Written by Kati Mayfield
Maria Sandoval, 12, and Briana Larios, 11, prove that great ambition comes in small and soft-spoken packages.
With great poise the girls, or chicas in Spanish, describe their stories of finding self confidence and social grace through a local youth development program called Adelante Chicas.
Through the Adelante Chicas program, part of local non-profit Adelante Mujeres, Maria and Briana participate in after-school groups with other girls their age and learn about topics ranging from self-esteem to financial literacy to college prep.
With a staff of three and a legion of committed volunteers, Adelante Chicas runs in six sites in the Forest Grove school district and one in Hillsboro, serving over 250 girls, ages 8 to 18, each year.
During the school year, Adelante Chicas holds one after school group at every school site per week and takes the girls on educational excursions on the weekends. During the summer Adelante Chicas runs a six-week soccer academy and three week-long summer camps where the girls learn about science, technology, engineering and math (STEM); healthy lifestyles; and cultural arts.
Maria, who is going into seventh grade at
, and Briana, who is going into sixth grade at Neil Armstrong Middle School , both joined Adelante Chicas as quiet third graders. Tom McCall Upper Elementary School
Maria was the pioneering third-grader who joined Adelante Chicas when it was only offered to girls in fourth grade and up. The summer before her third grade year Maria tagged along to Chicas summer camps with her older sister, Monica. Fascinated by a unit on community health and wellness, Maria didn’t want the experience to end with the summer, so she persuaded the Adelante Chicas staff to let her join the program. Staff members conceded because they were impressed by Maria’s dedication to the activities and to her peers.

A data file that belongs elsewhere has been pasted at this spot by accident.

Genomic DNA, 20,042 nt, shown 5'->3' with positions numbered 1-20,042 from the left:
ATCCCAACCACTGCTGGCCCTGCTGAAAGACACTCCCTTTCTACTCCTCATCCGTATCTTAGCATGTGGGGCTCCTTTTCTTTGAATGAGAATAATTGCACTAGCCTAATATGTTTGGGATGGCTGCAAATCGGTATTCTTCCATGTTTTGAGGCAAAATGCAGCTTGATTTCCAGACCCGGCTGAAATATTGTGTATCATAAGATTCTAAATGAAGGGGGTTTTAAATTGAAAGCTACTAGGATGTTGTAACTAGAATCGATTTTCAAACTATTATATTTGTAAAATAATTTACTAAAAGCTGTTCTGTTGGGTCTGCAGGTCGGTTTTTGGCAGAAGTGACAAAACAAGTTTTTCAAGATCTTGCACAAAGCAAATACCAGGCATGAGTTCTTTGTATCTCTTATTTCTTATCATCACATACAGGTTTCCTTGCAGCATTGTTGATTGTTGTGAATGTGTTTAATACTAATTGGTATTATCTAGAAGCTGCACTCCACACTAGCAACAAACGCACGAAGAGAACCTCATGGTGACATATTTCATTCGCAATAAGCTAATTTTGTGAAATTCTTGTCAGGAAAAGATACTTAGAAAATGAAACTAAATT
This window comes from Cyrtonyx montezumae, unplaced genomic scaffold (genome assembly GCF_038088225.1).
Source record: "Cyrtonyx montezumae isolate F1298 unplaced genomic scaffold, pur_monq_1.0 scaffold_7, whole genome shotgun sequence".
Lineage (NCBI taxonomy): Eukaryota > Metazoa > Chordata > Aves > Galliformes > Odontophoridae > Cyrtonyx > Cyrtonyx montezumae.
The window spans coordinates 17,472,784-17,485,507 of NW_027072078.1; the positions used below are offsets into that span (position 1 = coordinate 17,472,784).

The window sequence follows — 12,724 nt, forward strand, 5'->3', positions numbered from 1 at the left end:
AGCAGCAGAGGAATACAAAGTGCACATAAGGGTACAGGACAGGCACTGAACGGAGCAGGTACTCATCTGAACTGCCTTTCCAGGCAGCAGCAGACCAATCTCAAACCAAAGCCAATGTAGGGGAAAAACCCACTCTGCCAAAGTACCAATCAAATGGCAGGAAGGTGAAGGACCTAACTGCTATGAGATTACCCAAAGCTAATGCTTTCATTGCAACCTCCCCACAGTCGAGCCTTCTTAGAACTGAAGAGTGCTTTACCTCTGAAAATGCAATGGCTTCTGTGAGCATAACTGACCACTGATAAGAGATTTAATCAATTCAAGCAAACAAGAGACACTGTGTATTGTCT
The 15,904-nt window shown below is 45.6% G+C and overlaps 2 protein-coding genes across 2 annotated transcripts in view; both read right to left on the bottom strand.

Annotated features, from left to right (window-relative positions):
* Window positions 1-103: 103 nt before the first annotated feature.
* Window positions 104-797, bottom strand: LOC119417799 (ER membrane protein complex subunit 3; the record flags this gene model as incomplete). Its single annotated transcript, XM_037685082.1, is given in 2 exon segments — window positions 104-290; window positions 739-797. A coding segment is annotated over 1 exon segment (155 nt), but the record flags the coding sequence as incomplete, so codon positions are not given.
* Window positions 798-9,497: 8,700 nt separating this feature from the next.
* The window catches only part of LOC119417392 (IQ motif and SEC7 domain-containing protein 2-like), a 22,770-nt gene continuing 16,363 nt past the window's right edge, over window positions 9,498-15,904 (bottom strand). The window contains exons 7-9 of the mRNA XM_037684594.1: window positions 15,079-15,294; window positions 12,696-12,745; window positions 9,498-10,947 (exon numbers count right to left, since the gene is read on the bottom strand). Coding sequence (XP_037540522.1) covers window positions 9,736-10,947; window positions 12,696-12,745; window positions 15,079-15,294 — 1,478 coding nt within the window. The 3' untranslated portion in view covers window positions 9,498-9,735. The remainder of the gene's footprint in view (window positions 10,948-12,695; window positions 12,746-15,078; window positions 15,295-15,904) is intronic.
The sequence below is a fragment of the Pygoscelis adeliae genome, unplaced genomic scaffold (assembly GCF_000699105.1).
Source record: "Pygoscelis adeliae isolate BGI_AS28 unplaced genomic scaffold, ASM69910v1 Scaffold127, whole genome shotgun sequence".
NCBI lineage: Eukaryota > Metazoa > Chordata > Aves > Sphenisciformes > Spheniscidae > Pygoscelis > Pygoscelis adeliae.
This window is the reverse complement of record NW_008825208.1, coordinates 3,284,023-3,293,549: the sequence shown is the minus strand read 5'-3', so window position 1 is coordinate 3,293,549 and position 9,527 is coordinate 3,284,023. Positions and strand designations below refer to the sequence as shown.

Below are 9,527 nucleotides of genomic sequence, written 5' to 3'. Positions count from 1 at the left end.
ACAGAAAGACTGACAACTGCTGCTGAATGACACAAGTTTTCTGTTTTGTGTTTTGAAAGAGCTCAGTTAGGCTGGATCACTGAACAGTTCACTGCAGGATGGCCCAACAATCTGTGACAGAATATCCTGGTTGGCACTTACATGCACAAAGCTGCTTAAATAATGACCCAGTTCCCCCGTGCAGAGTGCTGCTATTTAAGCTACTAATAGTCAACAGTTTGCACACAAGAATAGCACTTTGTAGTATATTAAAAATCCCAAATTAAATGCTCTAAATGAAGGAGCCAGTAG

Briana, one year younger, benefitted from Maria’s legacy the next year when Adelante Chicas staff decided to open the program to all third graders. Briana says that, though she was very studious, she was too shy to raise her hand in class or participate in extra-curricular activities. But when she heard that Adelante Chicas was just “for
Latina girls like me,” she joined the group at . What she found was an all-Latina group of girls her age and program facilitators who created a safe and supportive environment for her to explore her ideas and identity. Echo Shaw Elementary School
The foundation of the group is the “girls circle,” where the girls discuss their ups and downs and address a different theme each week. Each girl gets a chance to speak in the circle, which helps them gain confidence about expressing themselves and addressing an audience.
Briana says, and her mother confirms, that whereas before she was reluctant to say anything in a group or at home, she now can articulate her opinions on everything from her favorite pop star to her greatest ambitions.
Maria has taken from Adelante Chicas the desire to help others and take care of the environment. Participating in annual camping trips and volunteer excursions to local wetlands, she has gotten exposure to the region’s incredible natural resources and become determined to protect them.
Maria and Briana have made the most out of every Adelante Chicas activity. Through the Adelante Chicas Journey to College initiative, Maria and Briana have toured local colleges and universities and learned about career tracks and how to get scholarships. And, they have committed to giving back to the community, thanks to the great role models they have in Adelante Chicas staff and volunteers.
In 10 years, both girls say they envision themselves attending college and volunteering with a program like Adelante Chicas, helping other
Latina girls become more social and break out of their shells.
Leticia Aguilar, the Adelante Chicas elementary school facilitator, beams with pride over all her chicas, particularly when they express their dreams about what they want to be when they grow up.
Maria aspires to be an immigration lawyer, and Briana says with determination that she plans to be a doctor — a pediatrician, to be exact.
Meet Maria Sandoval, J.D., and Briana Larios, M.D. They may not have earned those credentials quite yet, but they are certainly on their way.